Whilst writing our new doctrines, I thought about how we do not follow certain ways of thinking. The main one that always used to cause debate was dragging monsters to enemy formations to more effectively destroy them. There are a couple of other things we don't utilise too, or things we do, like providing close escort, that make it more challenging or some may say, makes us less effective in combat. One such situation would be having a ship escort an ally by remaining within 8K rather than combating nearby enemies.
Justifying this to some has always been difficult. A simple thought occurred to me though. There are many who play the game. By that, I mean they search out all the best ways to defeat the hardest levels. All the tactics, tricks and quirks that mean you can defeat co-op and solo games on the highest difficulty settings. I have nothing against people or groups that want to do this. I'm impressed at the research and effort that people put in to this, now and in the past. I've never looked or intended to do this with the TSN RP Community though. The group's aims have never been to play at the highest possible level (level 11 at 300%). We aim instead to create stories, roleplay, to act and behave as TSN officers. It's not about playing the game, but taking part in the story. As a result, our battle doctrine is going to reflect that.
Often, when we've created stuff, we've shared it with the wider Artemis community. Some has been taken and used by others, which is always rewarding to see as we feel like we've made a contribution. There have been times when we have been met with critisism, and sometimes open hostility. I've been caught up with this in the past, trying to defend my position, and fending off insults and critisism seemingly designed to portray us in a particularly bad way. Its only been a vocal few, but it is still damaging to us as a group and personally too. I realise now though, that what we do is for us. If others adopt it, or think it's good, than that is great. But we never force our content on others, and if people don't like it, well who cares, it was made for us.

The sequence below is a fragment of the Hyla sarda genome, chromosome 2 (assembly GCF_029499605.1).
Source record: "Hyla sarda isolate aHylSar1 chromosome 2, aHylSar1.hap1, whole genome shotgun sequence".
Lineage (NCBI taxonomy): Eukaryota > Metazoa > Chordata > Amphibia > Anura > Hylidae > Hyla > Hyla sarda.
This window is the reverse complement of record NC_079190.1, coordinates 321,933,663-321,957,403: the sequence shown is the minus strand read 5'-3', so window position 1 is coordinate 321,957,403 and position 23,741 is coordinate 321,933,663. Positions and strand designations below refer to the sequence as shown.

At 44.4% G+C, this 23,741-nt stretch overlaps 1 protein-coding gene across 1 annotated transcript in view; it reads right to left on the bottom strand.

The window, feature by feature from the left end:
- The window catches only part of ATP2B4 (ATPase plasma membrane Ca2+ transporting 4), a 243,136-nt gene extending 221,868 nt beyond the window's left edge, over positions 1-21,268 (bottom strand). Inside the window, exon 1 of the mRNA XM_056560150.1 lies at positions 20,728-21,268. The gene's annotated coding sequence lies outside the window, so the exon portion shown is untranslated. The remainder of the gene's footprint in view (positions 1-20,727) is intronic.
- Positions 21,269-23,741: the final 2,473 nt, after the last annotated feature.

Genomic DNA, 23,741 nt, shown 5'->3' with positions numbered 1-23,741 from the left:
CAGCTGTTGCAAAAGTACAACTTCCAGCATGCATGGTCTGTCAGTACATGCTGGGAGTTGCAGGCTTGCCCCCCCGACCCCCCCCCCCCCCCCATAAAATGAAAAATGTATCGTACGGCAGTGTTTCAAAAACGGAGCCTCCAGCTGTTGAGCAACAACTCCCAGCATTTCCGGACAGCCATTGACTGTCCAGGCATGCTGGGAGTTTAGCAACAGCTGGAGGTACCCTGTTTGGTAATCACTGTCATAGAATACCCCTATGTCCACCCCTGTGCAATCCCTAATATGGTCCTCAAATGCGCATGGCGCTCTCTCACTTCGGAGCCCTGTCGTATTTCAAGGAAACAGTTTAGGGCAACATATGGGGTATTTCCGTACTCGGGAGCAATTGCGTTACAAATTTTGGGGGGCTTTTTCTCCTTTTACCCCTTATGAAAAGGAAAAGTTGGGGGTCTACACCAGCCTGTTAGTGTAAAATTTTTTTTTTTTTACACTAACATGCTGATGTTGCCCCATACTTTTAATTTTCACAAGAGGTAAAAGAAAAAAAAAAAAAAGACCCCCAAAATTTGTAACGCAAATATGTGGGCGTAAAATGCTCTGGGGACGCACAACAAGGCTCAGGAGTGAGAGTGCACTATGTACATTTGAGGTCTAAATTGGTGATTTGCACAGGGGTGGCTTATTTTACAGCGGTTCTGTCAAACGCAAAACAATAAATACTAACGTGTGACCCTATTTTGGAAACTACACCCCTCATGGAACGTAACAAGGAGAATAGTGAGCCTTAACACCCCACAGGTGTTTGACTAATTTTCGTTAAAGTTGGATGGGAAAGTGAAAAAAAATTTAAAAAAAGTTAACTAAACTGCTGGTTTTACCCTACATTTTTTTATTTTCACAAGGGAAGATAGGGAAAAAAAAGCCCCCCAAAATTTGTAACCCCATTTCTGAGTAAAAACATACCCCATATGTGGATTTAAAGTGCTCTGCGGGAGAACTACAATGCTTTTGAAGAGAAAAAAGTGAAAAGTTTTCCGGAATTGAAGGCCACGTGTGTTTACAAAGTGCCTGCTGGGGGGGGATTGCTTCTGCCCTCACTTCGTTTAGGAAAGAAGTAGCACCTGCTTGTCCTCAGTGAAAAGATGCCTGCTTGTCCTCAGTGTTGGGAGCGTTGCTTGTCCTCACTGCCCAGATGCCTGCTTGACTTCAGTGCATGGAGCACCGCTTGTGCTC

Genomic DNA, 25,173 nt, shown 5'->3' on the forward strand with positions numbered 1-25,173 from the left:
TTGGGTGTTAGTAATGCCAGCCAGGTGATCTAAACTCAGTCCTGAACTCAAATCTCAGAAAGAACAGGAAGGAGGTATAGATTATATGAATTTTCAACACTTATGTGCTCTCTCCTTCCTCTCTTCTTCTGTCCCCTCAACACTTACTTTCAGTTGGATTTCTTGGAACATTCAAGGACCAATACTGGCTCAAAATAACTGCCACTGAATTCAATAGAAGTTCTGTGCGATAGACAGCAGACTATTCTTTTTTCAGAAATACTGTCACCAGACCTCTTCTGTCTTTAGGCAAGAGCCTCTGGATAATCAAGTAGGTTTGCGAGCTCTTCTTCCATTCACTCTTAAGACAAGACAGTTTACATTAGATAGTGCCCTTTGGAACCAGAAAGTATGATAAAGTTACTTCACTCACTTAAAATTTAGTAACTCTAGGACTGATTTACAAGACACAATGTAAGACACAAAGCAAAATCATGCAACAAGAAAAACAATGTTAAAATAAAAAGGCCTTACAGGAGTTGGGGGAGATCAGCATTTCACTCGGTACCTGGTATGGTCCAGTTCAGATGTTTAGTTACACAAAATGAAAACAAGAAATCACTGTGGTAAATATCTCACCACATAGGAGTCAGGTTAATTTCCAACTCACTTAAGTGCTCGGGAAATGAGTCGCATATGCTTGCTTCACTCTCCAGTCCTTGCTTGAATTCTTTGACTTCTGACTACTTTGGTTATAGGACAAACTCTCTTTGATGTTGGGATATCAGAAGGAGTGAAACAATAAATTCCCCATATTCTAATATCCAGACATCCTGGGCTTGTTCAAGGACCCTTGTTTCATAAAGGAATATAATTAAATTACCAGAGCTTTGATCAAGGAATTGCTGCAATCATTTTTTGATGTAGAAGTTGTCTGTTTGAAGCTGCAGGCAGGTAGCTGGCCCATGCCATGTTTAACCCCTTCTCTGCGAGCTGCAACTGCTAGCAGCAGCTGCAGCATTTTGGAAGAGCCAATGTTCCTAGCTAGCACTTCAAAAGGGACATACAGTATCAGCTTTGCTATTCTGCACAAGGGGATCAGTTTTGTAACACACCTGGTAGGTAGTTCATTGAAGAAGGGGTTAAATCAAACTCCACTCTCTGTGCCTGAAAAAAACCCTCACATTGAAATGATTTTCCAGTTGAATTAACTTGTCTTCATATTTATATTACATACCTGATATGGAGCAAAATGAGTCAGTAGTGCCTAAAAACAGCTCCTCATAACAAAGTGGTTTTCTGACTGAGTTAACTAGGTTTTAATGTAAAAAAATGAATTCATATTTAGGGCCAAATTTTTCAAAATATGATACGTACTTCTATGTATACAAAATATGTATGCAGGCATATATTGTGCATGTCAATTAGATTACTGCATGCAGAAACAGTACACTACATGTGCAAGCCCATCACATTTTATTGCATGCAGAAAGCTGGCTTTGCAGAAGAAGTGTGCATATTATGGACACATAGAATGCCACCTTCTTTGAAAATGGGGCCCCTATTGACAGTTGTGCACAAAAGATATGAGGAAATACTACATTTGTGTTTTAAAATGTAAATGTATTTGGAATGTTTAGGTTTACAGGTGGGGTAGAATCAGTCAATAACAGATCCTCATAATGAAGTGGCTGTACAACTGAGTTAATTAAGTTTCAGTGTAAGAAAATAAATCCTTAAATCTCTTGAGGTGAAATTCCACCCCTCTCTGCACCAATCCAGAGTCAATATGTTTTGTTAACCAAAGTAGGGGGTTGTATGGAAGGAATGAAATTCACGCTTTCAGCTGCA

From a personal point of view, I am starting to share less and less with the wider community. The newest Sandbox is an example. I'm writing it for the TSN RP, and we've been using it for a while now but I've not shared it with the wider community because I've realised, I don't need to (I put out a poll as to who wanted it, felt stung at getting one response, and now realise I shouldn't be and don't really care!) It is all for us; our group; the TSN RP Community players!
For me, it's been quite liberating to feel like I am doing things for the group of people I play with. I know people in our group all appreciate the effort that everyone goes to: in creating a mod; designing and running missions; creating medals and awards; organising the night; running the teamspeak; having a website.... I feel like a weight has been lifted; I no longer feel like I have to compete with others or justify ideas, or see someone take them and critisise and 'improve' them. This is going to enable me to write this battle doctrine without feeling any anxiety over how it might be accepted by others outside the TSN.
I think it also highlights to me how cohesive and cooperative the leadership team of the TSN is as well. I feel confident that we have a shared vision and understanding of the direction we are taking and I respect the opinions and feedback of those in the leadership team.